The above preview is unformatted text

This student written piece of work is one of many that can be found in our University Degree International Politics section.

Found what you're looking for?

  • Start learning 29% faster today
  • 150,000+ documents available
  • Just £6.99 a month

Not the one? Search for your essay title...
  • Join over 1.2 million students every month
  • Accelerate your learning by 29%
  • Unlimited access from just £6.99 per month

See related essaysSee related essays

Related University Degree International Politics essays

  1. Why Is the Middle East a Conflict Area?

    have the courage to say that they are poor because their populations are nearly half illiterate, that their governments are not free, that their economies are not open, and that their fundamentalists impede scientific inquiry, unpopular expression, and cultural exchange.

  2. Should the United States Get Involved with Problems in the Middle East?

    on the specious and murderous grounds that the ends justify the means. The huge majority of Muslims understand only too clearly that the extremists do not speak in their name but are likely to unleash Armageddon on all, and they view this with horror.

  1. Is free trade beneficial or detrimental for developing states?

    is more suited to banana growing, thus the Indonesian business would probably have to shut down whereas under protectionism they could have maintained a high level of demand within the domestic market. That said, as far as the global economy is concerned, increased competition is certainly a positive outcome of

  2. Health and Safety Policy and Practice - Competency

    Moreover, it was argued that '[r]eform should be aimed at creating the conditions for more effective self regulation by employers and employees jointly' (Hutter, 2004: 22). The intentions being to make those involved understand that health and safety matters are their own concerns and not just the remit of external agencies.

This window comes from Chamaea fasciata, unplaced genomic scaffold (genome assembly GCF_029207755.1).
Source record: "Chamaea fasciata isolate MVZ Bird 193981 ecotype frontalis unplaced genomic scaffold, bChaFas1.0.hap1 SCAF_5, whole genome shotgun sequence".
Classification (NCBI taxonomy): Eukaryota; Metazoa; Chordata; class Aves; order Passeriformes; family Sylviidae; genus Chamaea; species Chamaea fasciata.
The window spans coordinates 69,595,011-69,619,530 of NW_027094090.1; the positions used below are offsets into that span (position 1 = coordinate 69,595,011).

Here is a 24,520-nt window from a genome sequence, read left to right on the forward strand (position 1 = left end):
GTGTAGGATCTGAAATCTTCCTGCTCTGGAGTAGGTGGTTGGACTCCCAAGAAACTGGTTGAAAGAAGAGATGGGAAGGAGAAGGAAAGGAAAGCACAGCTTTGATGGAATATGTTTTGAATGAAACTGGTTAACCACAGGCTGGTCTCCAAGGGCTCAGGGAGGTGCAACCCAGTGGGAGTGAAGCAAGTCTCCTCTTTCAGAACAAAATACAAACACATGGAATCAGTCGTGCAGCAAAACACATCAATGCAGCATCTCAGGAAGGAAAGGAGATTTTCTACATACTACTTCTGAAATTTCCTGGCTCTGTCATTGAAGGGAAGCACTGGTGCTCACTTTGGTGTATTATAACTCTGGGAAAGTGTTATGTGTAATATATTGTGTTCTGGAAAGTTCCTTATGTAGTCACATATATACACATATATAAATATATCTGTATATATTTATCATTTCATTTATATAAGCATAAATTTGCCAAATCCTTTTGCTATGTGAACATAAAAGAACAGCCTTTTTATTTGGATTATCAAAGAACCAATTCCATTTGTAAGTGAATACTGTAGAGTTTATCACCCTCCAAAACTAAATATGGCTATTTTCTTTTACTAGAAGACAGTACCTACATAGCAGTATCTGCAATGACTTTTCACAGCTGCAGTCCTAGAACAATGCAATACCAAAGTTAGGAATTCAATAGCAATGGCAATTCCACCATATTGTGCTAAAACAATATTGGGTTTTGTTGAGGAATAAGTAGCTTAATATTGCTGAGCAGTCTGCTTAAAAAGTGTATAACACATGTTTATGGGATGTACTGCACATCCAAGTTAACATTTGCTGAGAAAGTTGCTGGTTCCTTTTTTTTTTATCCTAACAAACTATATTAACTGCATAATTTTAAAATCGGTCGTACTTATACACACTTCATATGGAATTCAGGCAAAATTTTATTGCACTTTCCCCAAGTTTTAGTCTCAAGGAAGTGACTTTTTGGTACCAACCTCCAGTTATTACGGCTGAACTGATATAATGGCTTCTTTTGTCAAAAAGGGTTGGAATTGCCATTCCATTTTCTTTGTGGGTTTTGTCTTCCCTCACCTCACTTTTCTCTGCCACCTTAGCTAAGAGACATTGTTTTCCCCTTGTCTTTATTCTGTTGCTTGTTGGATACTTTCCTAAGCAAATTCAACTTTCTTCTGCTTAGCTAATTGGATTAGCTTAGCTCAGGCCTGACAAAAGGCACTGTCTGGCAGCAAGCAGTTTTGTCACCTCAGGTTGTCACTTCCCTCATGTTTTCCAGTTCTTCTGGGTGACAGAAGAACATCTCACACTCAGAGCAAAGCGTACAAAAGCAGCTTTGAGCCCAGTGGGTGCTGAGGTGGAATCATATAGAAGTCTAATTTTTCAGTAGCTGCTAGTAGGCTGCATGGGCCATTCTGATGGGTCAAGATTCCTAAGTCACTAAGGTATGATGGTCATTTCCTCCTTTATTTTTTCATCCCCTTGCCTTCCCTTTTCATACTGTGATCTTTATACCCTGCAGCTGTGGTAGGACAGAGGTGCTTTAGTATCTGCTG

1. Analysis of the mechanisms used by international economic elites to convince people of the ...

    Big world richer corporations, the wondrous inventions of the modern economy like Apple, Microsoft, Facebook apparently improved the lives of middle-class consumers. Consumerism is the key word in the elite economic powers to guarantee their economical, institutional and global powers.

  2. Nato's Istanbul Cooperation Initiative. NATOs Istanbul Initiative inscribes itself in the ...

    means the preservation and extension of the system of alliances, created after World War II, that has permitted the construction of a sustained cooperation between the principal democratic powers and in which the United States would continue to exercise its natural leadership thanks to a vast reform of its armed

  1. Caste in India

    'Ethnic politiking' based on caste is therefore an effective strategy for those who wish to gain posts ( Chandra, 27 ). Ghosh laments that caste-representation is merely a tool which guarantees a vote bank for parties: to win votes, it is 'easiest' to appeal to caste or separatist sentiments ( 95 ).

  2. Is War inevitable amongst sovereign States?

    of reason".11 Assuming this then, and supposing that mans imperfections lead to conflict amongst one another, it seems that "Wars among states are then as inevitable as are defects in the nature of man", apparently condemning man to a warring world.12 These assumptions on the nature of man are the foundation of Realist thought.

  • Over 160,000 pieces
    of student written work
  • Annotated by
    experienced teachers
  • Ideas and feedback to
    improve your own work